The experimental treatment, LY-CoV555, is the product of a joint collaboration between Eli Lilly and Canadian biotechnology company AbCellera. The two companies developed the COVID-19 antibody treatment, the first of its kind, in less than three months, deriving it from the blood of one of the first US patients to have recovered from the respiratory illness.
The neutralizing IgG1 monoclonal antibody is designed to prevent the attachment and entry of SARS-CoV-2, the virus that causes COVID-19, to human cells. According to Eli Lilly, this is the first drug that has been specifically designed to block COVID-19 infection because it was derived from a recovered patient.
The antibody has now been experimentally administered to patients at large US medical facilities, including the New York University Grossman School of Medicine and Cedars-Sinai Medical Center in Los Angeles, California.
"We are grateful to collaborate with colleagues at AbCellera, NIAID [National Institute of Allergy and Infectious Diseases], and the many academic institutions who have helped us reach this milestone in humanity's fight against COVID-19 — a disease first characterized only six months ago,” Daniel Skovronsky, Eli Lilly's chief scientific officer and president of Lilly Research Laboratories, said in the June 1 release.
“We are privileged to help usher in this new era of drug development with the first potential new medicine specifically designed to attack the virus. Antibody therapies such as LY-CoV555 may have potential for both prevention and treatment of COVID-19 and may be particularly important for groups hardest hit by the disease such as the elderly and those with compromised immune systems," Skovronsky added.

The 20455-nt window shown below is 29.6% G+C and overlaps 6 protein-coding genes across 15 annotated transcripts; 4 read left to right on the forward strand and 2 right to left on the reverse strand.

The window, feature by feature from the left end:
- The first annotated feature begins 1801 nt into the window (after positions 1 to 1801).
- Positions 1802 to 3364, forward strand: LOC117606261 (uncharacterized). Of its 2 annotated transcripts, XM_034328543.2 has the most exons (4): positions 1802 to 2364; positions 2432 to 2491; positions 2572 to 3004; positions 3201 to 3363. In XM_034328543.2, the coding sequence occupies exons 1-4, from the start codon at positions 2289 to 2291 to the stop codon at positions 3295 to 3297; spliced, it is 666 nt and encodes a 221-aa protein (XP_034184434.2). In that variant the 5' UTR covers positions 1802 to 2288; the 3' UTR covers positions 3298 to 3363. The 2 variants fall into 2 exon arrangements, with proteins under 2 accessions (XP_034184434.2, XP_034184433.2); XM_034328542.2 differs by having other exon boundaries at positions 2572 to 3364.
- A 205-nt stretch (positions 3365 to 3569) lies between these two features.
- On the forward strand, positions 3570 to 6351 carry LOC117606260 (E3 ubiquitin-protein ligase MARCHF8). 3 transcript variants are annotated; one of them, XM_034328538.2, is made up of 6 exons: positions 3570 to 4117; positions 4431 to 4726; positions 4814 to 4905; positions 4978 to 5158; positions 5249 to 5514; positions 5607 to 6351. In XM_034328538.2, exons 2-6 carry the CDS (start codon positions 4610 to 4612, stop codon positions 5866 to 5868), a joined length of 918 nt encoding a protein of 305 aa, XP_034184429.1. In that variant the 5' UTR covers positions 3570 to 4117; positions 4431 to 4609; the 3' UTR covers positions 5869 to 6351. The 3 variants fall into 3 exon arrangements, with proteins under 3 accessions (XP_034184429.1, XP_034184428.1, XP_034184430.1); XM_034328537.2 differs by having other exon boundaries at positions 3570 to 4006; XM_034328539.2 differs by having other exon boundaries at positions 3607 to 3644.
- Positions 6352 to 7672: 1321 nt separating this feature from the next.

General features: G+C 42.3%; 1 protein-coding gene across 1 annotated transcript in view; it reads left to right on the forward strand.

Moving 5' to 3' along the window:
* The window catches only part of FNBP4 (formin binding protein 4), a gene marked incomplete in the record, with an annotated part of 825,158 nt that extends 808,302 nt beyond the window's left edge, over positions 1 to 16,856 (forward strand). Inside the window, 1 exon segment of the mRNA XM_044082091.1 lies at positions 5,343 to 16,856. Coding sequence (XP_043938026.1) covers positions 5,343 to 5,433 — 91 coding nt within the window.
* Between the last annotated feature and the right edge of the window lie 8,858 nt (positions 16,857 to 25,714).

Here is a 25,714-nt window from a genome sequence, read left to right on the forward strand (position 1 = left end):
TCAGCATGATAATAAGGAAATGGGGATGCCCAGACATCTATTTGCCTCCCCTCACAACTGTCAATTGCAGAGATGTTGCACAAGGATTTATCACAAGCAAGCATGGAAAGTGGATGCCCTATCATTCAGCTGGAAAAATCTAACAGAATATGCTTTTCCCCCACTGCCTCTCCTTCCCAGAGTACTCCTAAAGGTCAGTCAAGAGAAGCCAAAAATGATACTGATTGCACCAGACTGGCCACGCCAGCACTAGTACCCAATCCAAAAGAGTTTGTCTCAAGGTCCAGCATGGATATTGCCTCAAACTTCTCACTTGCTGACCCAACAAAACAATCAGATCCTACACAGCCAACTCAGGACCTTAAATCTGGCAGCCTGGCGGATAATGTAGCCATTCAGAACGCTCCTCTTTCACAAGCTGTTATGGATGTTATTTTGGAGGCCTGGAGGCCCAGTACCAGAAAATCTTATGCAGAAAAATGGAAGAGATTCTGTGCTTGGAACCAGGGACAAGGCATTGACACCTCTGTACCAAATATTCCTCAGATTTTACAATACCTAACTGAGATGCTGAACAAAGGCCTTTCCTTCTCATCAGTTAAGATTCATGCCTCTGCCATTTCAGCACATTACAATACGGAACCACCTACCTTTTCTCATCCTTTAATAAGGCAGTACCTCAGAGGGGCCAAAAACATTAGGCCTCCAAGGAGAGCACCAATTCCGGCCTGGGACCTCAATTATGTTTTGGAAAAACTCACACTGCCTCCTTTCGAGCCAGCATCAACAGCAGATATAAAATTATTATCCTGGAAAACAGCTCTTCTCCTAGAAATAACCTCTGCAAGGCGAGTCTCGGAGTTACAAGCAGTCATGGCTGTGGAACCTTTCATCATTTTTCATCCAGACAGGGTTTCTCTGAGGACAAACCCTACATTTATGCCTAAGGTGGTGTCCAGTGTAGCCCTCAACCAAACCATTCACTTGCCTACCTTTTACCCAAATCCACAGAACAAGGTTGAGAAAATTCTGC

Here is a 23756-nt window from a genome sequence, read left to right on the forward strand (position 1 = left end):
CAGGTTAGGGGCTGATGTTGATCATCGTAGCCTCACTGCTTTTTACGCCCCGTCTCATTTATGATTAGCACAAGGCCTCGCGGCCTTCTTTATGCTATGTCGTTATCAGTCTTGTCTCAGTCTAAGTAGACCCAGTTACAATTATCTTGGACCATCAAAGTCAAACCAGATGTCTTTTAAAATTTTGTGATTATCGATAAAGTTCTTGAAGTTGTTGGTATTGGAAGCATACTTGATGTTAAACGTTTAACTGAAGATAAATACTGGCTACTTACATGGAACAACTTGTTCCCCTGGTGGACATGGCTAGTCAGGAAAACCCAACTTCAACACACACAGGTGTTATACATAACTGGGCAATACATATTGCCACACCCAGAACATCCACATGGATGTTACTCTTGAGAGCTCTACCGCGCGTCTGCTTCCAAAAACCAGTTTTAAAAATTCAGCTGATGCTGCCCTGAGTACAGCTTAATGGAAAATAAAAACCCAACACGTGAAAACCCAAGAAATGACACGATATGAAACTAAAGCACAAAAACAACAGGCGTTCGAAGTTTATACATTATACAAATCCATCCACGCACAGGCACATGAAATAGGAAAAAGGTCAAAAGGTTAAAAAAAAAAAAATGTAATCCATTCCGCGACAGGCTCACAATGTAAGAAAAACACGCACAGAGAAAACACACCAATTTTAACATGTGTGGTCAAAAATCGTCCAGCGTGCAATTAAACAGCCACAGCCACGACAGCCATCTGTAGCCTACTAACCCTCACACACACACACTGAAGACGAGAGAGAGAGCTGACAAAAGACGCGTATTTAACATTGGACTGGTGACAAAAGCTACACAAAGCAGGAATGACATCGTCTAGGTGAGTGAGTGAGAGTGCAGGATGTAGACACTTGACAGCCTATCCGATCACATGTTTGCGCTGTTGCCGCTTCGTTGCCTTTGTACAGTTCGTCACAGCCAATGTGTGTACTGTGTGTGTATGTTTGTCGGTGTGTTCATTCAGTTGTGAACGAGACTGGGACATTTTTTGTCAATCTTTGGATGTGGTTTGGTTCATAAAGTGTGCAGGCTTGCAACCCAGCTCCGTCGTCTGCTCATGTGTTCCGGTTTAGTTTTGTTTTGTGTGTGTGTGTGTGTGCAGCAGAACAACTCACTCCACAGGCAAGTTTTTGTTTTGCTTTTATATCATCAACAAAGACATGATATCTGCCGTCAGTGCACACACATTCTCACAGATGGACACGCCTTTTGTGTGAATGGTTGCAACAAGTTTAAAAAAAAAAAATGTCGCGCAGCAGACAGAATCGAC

The two companies expect to see the results of the phase one trial in June and also plan to carry out additional efficacy trials soon after if the trial is deemed successful.
Participants in the phase two study would be non-hospitalized patients diagnosed with COVID-19. Eli Lilly and AbCellera are also planning on starting large-scale manufacturing of the treatment.
"Later this month, we will review the results of this first human study and intend to initiate broader efficacy trials. At the same time as we are investigating safety and efficacy, we also are starting large-scale manufacturing of this potential therapy. If LY-CoV555 becomes part of the near-term solution for COVID-19, we want to be ready to deliver it to patients as quickly as possible, with the goal of having several hundred thousand doses available by the end of the year," Skovronsky noted.
As of Monday afternoon, Eli Lilly’s shares were up by 0.13%.